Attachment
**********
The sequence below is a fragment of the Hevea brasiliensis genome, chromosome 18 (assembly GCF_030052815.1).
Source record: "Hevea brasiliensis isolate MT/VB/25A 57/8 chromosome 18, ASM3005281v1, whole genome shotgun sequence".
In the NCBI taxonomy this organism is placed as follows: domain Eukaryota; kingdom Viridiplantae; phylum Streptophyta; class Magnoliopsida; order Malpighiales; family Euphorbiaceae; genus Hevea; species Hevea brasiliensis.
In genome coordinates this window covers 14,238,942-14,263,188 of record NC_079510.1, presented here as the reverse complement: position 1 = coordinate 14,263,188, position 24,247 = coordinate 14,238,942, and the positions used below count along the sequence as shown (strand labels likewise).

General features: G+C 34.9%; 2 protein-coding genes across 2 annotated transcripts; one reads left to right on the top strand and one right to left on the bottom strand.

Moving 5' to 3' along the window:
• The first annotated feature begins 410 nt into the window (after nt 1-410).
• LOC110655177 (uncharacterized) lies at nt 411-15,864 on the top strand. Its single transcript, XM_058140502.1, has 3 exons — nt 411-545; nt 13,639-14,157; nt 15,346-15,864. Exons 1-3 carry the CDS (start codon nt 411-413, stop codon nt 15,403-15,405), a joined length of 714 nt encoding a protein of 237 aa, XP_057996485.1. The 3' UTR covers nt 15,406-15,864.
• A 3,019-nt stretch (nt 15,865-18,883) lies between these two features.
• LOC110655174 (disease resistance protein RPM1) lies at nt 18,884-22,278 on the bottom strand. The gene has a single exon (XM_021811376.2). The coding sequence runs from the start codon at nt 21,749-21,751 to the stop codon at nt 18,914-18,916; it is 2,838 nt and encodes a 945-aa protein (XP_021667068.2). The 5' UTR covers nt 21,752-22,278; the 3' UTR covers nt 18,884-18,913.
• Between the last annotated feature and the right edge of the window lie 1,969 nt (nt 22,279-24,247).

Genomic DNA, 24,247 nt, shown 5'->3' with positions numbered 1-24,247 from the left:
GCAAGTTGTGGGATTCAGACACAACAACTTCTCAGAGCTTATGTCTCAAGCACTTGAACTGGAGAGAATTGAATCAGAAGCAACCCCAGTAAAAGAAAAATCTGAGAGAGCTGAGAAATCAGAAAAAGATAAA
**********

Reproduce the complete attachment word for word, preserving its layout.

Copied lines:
The sequence below is a fragment of the Hevea brasiliensis genome, chromosome 18 (assembly GCF_030052815.1).
Source record: "Hevea brasiliensis isolate MT/VB/25A 57/8 chromosome 18, ASM3005281v1, whole genome shotgun sequence".
In the NCBI taxonomy this organism is placed as follows: domain Eukaryota; kingdom Viridiplantae; phylum Streptophyta; class Magnoliopsida; order Malpighiales; family Euphorbiaceae; genus Hevea; species Hevea brasiliensis.
In genome coordinates this window covers 14,238,942-14,263,188 of record NC_079510.1, presented here as the reverse complement: position 1 = coordinate 14,263,188, position 24,247 = coordinate 14,238,942, and the positions used below count along the sequence as shown (strand labels likewise).

General features: G+C 34.9%; 2 protein-coding genes across 2 annotated transcripts; one reads left to right on the top strand and one right to left on the bottom strand.

Moving 5' to 3' along the window:
• The first annotated feature begins 410 nt into the window (after nt 1-410).
• LOC110655177 (uncharacterized) lies at nt 411-15,864 on the top strand. Its single transcript, XM_058140502.1, has 3 exons — nt 411-545; nt 13,639-14,157; nt 15,346-15,864. Exons 1-3 carry the CDS (start codon nt 411-413, stop codon nt 15,403-15,405), a joined length of 714 nt encoding a protein of 237 aa, XP_057996485.1. The 3' UTR covers nt 15,406-15,864.
• A 3,019-nt stretch (nt 15,865-18,883) lies between these two features.
• LOC110655174 (disease resistance protein RPM1) lies at nt 18,884-22,278 on the bottom strand. The gene has a single exon (XM_021811376.2). The coding sequence runs from the start codon at nt 21,749-21,751 to the stop codon at nt 18,914-18,916; it is 2,838 nt and encodes a 945-aa protein (XP_021667068.2). The 5' UTR covers nt 21,752-22,278; the 3' UTR covers nt 18,884-18,913.
• Between the last annotated feature and the right edge of the window lie 1,969 nt (nt 22,279-24,247).

Genomic DNA, 24,247 nt, shown 5'->3' with positions numbered 1-24,247 from the left:
GCAAGTTGTGGGATTCAGACACAACAACTTCTCAGAGCTTATGTCTCAAGCACTTGAACTGGAGAGAATTGAATCAGAAGCAACCCCAGTAAAAGAAAAATCTGAGAGAGCTGAGAAATCAGAAAAAGATAAA